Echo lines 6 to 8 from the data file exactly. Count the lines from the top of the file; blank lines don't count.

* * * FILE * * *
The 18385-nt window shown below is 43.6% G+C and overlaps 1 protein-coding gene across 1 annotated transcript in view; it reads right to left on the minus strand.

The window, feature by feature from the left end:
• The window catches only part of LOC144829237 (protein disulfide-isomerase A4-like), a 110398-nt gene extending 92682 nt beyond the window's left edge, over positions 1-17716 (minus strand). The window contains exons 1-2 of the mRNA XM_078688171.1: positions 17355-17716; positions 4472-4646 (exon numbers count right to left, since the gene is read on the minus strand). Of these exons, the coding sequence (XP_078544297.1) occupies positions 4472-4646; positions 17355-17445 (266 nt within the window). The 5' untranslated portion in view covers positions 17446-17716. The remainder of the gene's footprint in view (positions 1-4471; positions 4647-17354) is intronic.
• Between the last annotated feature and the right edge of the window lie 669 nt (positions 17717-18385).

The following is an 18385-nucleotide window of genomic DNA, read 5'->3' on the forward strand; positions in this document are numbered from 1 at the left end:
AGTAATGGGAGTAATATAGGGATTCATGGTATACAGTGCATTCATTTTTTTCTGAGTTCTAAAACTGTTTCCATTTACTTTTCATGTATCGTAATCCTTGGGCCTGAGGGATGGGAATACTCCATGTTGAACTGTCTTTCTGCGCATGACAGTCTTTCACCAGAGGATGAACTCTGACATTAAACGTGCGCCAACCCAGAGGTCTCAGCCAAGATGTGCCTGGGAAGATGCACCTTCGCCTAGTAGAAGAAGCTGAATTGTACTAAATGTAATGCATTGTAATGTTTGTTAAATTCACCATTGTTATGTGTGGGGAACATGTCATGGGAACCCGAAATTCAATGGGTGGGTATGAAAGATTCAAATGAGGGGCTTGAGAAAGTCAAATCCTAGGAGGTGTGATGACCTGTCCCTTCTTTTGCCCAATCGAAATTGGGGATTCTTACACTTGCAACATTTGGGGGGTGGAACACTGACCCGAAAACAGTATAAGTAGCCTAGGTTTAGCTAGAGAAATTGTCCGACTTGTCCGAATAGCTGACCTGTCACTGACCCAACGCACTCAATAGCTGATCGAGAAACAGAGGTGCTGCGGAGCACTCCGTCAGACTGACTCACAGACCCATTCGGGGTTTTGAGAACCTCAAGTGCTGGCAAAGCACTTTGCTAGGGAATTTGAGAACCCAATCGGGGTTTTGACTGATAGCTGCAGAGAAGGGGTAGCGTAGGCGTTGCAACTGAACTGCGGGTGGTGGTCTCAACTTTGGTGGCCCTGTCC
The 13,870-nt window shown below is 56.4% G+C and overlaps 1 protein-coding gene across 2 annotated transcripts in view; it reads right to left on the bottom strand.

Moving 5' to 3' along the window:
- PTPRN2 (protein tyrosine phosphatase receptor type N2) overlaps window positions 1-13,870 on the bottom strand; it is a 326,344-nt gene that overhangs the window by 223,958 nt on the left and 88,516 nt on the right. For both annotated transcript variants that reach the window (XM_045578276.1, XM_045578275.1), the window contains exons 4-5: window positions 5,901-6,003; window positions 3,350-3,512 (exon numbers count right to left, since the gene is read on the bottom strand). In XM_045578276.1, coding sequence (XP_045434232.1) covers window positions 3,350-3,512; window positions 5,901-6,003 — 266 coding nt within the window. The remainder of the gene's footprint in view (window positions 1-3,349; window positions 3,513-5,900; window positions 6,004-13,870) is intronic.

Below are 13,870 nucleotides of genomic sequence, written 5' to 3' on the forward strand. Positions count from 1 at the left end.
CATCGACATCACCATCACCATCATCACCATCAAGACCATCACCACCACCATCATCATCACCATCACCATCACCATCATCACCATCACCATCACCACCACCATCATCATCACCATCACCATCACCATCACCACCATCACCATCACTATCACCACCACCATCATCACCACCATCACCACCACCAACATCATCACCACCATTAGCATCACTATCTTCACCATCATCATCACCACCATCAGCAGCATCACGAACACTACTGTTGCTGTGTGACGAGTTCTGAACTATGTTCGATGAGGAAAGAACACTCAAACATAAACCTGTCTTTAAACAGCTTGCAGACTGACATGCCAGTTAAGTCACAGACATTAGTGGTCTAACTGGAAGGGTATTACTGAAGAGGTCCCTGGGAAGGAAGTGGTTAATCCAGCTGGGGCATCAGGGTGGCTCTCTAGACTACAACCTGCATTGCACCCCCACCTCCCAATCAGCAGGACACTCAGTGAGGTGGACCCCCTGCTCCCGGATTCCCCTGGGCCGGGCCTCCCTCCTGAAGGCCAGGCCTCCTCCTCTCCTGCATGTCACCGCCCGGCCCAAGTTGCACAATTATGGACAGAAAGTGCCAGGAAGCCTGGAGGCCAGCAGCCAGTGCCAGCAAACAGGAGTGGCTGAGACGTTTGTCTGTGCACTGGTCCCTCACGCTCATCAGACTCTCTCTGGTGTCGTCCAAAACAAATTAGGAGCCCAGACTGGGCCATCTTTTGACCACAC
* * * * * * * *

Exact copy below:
AGTAATGGGAGTAATATAGGGATTCATGGTATACAGTGCATTCATTTTTTTCTGAGTTCTAAAACTGTTTCCATTTACTTTTCATGTATCGTAATCCTTGGGCCTGAGGGATGGGAATACTCCATGTTGAACTGTCTTTCTGCGCATGACAGTCTTTCACCAGAGGATGAACTCTGACATTAAACGTGCGCCAACCCAGAGGTCTCAGCCAAGATGTGCCTGGGAAGATGCACCTTCGCCTAGTAGAAGAAGCTGAATTGTACTAAATGTAATGCATTGTAATGTTTGTTAAATTCACCATTGTTATGTGTGGGGAACATGTCATGGGAACCCGAAATTCAATGGGTGGGTATGAAAGATTCAAATGAGGGGCTTGAGAAAGTCAAATCCTAGGAGGTGTGATGACCTGTCCCTTCTTTTGCCCAATCGAAATTGGGGATTCTTACACTTGCAACATTTGGGGGGTGGAACACTGACCCGAAAACAGTATAAGTAGCCTAGGTTTAGCTAGAGAAATTGTCCGACTTGTCCGAATAGCTGACCTGTCACTGACCCAACGCACTCAATAGCTGATCGAGAAACAGAGGTGCTGCGGAGCACTCCGTCAGACTGACTCACAGACCCATTCGGGGTTTTGAGAACCTCAAGTGCTGGCAAAGCACTTTGCTAGGGAATTTGAGAACCCAATCGGGGTTTTGACTGATAGCTGCAGAGAAGGGGTAGCGTAGGCGTTGCAACTGAACTGCGGGTGGTGGTCTCAACTTTGGTGGCCCTGTCC
The 13,870-nt window shown below is 56.4% G+C and overlaps 1 protein-coding gene across 2 annotated transcripts in view; it reads right to left on the bottom strand.

Moving 5' to 3' along the window: